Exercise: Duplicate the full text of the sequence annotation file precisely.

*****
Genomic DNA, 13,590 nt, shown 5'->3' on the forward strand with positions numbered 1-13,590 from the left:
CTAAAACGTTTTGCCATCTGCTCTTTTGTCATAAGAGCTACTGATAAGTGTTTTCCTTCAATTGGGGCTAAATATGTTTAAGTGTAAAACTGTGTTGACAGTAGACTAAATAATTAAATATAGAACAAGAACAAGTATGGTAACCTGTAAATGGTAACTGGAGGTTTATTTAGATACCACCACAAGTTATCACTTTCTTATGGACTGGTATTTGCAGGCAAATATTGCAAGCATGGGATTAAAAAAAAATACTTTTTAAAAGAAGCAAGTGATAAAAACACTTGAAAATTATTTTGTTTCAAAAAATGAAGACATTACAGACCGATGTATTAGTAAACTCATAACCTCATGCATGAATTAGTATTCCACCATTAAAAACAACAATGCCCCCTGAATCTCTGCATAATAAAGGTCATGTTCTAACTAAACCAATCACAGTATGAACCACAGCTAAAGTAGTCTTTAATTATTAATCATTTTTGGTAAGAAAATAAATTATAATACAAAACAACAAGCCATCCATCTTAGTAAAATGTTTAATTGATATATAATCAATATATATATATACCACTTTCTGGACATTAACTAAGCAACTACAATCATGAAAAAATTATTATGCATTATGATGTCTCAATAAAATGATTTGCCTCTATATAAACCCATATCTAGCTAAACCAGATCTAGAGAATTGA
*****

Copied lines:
Genomic DNA, 13,590 nt, shown 5'->3' on the forward strand with positions numbered 1-13,590 from the left:
CTAAAACGTTTTGCCATCTGCTCTTTTGTCATAAGAGCTACTGATAAGTGTTTTCCTTCAATTGGGGCTAAATATGTTTAAGTGTAAAACTGTGTTGACAGTAGACTAAATAATTAAATATAGAACAAGAACAAGTATGGTAACCTGTAAATGGTAACTGGAGGTTTATTTAGATACCACCACAAGTTATCACTTTCTTATGGACTGGTATTTGCAGGCAAATATTGCAAGCATGGGATTAAAAAAAAATACTTTTTAAAAGAAGCAAGTGATAAAAACACTTGAAAATTATTTTGTTTCAAAAAATGAAGACATTACAGACCGATGTATTAGTAAACTCATAACCTCATGCATGAATTAGTATTCCACCATTAAAAACAACAATGCCCCCTGAATCTCTGCATAATAAAGGTCATGTTCTAACTAAACCAATCACAGTATGAACCACAGCTAAAGTAGTCTTTAATTATTAATCATTTTTGGTAAGAAAATAAATTATAATACAAAACAACAAGCCATCCATCTTAGTAAAATGTTTAATTGATATATAATCAATATATATATATACCACTTTCTGGACATTAACTAAGCAACTACAATCATGAAAAAATTATTATGCATTATGATGTCTCAATAAAATGATTTGCCTCTATATAAACCCATATCTAGCTAAACCAGATCTAGAGAATTGA